Aguilar’s position allows him to organize the area, composed of school districts from Laredo to Brownsville and up to Corpus Christi.  TAFE is a state-recognized CTO created to enable young men and women an opportunity to explore the teaching profession. The organization was created in 1984 to provide the best and brightest high school and middle school students in Texas with the necessary knowledge to make informed decisions about pursuing careers in education.

“In our school chapter, we still plan to do all the traditional events such appreciation, service, and fundraising projects. We are encouraging the student body to join our program to explore the teaching profession, especially to those who are undecided in what career they want to pursue,” Aguilar said.




This visit was also an excellent opportunity for the officers to explore the campus and meet with faculty in the Education Department. 

 The opportunity that we allow members is to use many valuable skills such as communication, collaboration, creativity, and critical thinking.



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Jimmy Carter Early College High School has won a College Success Award – Gold

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JCECHS has received’s inaugural College Success Award – Gold!

As a recipient of the College Success Award in 2021, 2020, and 2019, Carter received the first-ever College Success Award – Gold distinction for a multi-year track record of preparing students to enroll and succeed in college. Carter is among 1,770 high schools in 26 states to receive the Gold Award.

“I feel like we have accomplished a lot and just proving that most Hispanics who come from low incomes and higher incomes can come together and graduate and be successful,” sophomore Mariana Alanis said.

The school’s community at Carter works at coming together and offering opportunities to all students to bridge the gap between high school and college coursework. Although the school is unlike a comprehensive school and its primary focus is academics, Carter faculty and staff make it a primary objective to create unique experiences that students will remember and make them experience high school as a right of passage that they have fond feelings for.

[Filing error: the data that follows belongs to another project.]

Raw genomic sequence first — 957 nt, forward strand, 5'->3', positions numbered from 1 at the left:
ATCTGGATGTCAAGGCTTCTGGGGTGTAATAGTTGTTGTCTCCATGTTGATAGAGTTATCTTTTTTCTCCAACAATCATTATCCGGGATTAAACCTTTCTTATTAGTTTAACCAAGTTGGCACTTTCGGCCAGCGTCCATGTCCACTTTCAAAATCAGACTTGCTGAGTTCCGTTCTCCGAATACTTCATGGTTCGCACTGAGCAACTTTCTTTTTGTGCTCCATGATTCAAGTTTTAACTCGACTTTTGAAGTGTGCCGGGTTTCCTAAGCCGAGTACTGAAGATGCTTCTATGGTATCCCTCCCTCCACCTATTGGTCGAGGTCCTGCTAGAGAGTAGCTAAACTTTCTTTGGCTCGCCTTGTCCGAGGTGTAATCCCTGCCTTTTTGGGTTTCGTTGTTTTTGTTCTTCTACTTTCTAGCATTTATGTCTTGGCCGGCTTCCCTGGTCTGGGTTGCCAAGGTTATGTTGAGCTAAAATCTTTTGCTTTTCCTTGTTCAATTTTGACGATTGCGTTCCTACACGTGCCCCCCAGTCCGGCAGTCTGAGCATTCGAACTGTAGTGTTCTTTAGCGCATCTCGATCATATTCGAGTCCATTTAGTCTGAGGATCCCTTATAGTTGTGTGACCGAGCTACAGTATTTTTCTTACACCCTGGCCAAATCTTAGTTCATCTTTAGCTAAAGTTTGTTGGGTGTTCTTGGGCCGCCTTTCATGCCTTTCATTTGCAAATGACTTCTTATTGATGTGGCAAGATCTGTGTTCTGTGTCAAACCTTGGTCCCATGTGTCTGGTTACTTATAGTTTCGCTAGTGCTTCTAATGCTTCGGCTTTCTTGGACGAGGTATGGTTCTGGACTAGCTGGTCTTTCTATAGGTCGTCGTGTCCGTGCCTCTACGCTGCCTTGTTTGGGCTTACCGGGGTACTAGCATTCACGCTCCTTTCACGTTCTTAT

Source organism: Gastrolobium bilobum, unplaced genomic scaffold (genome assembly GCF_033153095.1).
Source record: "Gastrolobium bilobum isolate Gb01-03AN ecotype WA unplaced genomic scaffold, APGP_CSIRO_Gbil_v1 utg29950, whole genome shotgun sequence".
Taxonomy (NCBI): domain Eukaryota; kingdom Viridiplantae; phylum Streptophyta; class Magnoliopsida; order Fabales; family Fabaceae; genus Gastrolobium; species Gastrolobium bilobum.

“I like that we include everyone at the campus. Not many schools do that. They just focus on a specific part of the group. I know my sister does not participate in many things, and they don’t include her in stuff. I like that our school is inclusive of everyone and that everyone feels welcome and free to be who they are,” Sophomore Class Vice-President Valeria Segovia said.

In its fourth year, the College Success Award program evaluates public schools based on data that show how well our school prepares students to succeed after graduation, including whether they enroll in college, are ready for college-level coursework, and persist into their second year.

“It’s good that the school continually pushes the idea of success. The point is that it is for our benefit and future. Jimmy Carter does a good job of reminding us what we need to do and to be ready for our future,” senior Oscar Vargas said.

Carter is set to continue its commitment to school with PRIDE: Perseverance, Respect, Integrity, Discipline, and Excellence to ensure that all students are prepared for their success today and tomorrow.

Student Opinion: UIL Season Starts At JCECHS

Photo Taken by Yuridia Nava

As UIL season kicks off, students are “Eager to participate” in the events, according to a member of the Ready Writing team Mia ‘Onyx’ Mendoza. 

Each Monday and Tuesday, the school cafeteria holds a few dozen students waiting for their meetings to begin despite the first meet being weeks away.

Junior student Dominique Brown calls UIL a “Nice opportunity for children to get together and have a friendly competition between each other and also work on their skills.” She also said that because competitions won’t be face-to-face, students will be more relaxed when competing.

A Mission Veterans Memorial High School student says that the current pandemic should not keep people from enjoying a competition between schools. He also said that everything would be fine as long as students and faculty follow the rules set forward by school districts. 

Jesus Menchaca, a sophomore student, says that he hopes to accomplish the goal he set for himself. He also hopes to make his teachers proud with everything he does.

Member of the debate and science team Luis Martinez believes that the year is good. He also says he enjoys how the year is going. 

“I think that UIL is a different way for kids to learn sportsmanship,” Freshman student Janet Gomez said, “I’ve been doing science UIL all my middle school years, I was able to learn things that I would later acquire in the future.”